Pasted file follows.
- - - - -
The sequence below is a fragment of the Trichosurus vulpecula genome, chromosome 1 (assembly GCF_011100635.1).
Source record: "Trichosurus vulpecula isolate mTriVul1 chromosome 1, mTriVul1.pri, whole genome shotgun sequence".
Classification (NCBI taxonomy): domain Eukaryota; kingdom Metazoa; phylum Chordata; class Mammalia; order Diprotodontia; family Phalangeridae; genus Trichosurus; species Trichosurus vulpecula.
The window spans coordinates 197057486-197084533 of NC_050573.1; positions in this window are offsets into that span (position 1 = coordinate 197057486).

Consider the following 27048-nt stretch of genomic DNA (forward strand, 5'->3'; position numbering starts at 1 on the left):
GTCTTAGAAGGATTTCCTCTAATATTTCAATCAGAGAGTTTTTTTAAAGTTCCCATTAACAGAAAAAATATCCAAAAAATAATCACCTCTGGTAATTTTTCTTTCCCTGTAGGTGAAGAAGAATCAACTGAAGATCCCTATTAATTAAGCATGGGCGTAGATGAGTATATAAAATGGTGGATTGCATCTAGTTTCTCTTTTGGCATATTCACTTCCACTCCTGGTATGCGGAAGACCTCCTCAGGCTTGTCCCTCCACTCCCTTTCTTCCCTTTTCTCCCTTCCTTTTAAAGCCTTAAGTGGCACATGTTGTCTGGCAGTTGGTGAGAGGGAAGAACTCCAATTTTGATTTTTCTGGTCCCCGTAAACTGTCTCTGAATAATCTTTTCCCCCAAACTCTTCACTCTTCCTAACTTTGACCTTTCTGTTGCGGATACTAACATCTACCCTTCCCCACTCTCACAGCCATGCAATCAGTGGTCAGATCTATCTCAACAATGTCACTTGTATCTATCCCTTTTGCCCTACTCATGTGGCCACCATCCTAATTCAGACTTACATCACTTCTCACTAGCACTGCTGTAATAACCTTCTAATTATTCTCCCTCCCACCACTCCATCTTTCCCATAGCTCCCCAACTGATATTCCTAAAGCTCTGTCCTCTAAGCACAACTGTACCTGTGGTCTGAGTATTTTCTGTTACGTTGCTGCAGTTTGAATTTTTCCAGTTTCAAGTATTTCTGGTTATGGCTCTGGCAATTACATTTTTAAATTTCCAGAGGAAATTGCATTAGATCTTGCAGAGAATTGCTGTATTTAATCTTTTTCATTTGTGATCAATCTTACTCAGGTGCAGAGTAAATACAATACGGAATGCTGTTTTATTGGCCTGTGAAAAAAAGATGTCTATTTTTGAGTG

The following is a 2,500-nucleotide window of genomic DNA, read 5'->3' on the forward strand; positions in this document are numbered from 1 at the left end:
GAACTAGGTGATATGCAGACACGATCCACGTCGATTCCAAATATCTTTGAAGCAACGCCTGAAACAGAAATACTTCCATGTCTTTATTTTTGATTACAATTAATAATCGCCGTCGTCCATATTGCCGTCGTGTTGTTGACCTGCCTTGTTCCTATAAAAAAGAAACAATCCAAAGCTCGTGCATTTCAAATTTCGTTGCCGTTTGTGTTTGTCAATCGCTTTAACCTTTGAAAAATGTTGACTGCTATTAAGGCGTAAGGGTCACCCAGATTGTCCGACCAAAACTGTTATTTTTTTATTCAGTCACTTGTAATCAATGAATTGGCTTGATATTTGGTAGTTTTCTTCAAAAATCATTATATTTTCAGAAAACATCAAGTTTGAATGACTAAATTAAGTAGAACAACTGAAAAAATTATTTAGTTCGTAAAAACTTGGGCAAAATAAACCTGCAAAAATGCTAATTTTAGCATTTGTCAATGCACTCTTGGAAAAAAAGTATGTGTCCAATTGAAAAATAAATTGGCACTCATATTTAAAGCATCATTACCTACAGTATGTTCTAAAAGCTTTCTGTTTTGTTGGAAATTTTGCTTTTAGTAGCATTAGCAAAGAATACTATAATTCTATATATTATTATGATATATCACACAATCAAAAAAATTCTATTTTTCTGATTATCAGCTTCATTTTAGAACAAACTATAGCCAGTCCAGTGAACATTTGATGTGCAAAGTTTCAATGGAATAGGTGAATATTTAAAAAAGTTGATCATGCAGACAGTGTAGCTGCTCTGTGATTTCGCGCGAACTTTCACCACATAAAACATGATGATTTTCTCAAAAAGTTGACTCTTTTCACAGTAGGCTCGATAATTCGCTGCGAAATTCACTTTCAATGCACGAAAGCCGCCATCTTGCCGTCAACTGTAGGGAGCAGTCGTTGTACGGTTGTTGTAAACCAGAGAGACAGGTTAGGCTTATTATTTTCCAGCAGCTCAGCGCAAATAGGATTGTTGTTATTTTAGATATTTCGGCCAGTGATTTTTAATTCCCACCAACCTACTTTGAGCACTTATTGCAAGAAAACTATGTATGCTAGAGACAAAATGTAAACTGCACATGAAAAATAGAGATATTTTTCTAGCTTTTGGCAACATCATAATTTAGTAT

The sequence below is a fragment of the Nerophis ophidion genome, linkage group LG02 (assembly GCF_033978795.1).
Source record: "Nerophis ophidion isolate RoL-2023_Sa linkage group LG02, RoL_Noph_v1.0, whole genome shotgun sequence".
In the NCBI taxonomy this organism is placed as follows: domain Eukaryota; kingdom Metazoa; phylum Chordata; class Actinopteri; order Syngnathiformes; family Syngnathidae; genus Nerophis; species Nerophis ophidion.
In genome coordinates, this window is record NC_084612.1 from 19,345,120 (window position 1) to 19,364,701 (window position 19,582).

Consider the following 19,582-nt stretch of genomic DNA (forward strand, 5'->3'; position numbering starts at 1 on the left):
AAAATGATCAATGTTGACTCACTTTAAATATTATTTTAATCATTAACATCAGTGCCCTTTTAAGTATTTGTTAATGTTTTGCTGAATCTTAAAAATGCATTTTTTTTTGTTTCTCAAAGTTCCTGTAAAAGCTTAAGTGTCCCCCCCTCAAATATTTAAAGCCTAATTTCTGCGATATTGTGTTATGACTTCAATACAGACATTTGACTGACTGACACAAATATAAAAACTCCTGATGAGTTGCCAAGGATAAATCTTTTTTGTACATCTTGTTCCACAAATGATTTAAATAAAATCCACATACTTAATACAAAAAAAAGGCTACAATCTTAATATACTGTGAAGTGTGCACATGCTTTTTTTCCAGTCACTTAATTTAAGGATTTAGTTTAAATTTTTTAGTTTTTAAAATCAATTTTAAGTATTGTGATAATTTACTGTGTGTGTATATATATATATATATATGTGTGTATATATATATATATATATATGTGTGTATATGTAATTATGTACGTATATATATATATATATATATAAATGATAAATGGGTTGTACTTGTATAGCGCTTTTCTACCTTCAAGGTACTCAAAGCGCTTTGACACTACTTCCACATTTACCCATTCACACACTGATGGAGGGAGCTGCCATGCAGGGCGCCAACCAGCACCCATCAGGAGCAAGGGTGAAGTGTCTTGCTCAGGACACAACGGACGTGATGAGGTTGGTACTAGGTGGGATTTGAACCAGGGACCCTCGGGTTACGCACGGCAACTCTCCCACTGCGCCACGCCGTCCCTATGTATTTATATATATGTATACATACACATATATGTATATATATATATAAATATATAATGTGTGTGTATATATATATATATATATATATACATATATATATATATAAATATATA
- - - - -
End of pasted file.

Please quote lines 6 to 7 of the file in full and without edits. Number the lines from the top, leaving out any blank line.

GTCTTAGAAGGATTTCCTCTAATATTTCAATCAGAGAGTTTTTTTAAAGTTCCCATTAACAGAAAAAATATCCAAAAAATAATCACCTCTGGTAATTTTTCTTTCCCTGTAGGTGAAGAAGAATCAACTGAAGATCCCTATTAATTAAGCATGGGCGTAGATGAGTATATAAAATGGTGGATTGCATCTAGTTTCTCTTTTGGCATATTCACTTCCACTCCTGGTATGCGGAAGACCTCCTCAGGCTTGTCCCTCCACTCCCTTTCTTCCCTTTTCTCCCTTCCTTTTAAAGCCTTAAGTGGCACATGTTGTCTGGCAGTTGGTGAGAGGGAAGAACTCCAATTTTGATTTTTCTGGTCCCCGTAAACTGTCTCTGAATAATCTTTTCCCCCAAACTCTTCACTCTTCCTAACTTTGACCTTTCTGTTGCGGATACTAACATCTACCCTTCCCCACTCTCACAGCCATGCAATCAGTGGTCAGATCTATCTCAACAATGTCACTTGTATCTATCCCTTTTGCCCTACTCATGTGGCCACCATCCTAATTCAGACTTACATCACTTCTCACTAGCACTGCTGTAATAACCTTCTAATTATTCTCCCTCCCACCACTCCATCTTTCCCATAGCTCCCCAACTGATATTCCTAAAGCTCTGTCCTCTAAGCACAACTGTACCTGTGGTCTGAGTATTTTCTGTTACGTTGCTGCAGTTTGAATTTTTCCAGTTTCAAGTATTTCTGGTTATGGCTCTGGCAATTACATTTTTAAATTTCCAGAGGAAATTGCATTAGATCTTGCAGAGAATTGCTGTATTTAATCTTTTTCATTTGTGATCAATCTTACTCAGGTGCAGAGTAAATACAATACGGAATGCTGTTTTATTGGCCTGTGAAAAAAAGATGTCTATTTTTGAGTG

The following is a 2,500-nucleotide window of genomic DNA, read 5'->3' on the forward strand; positions in this document are numbered from 1 at the left end: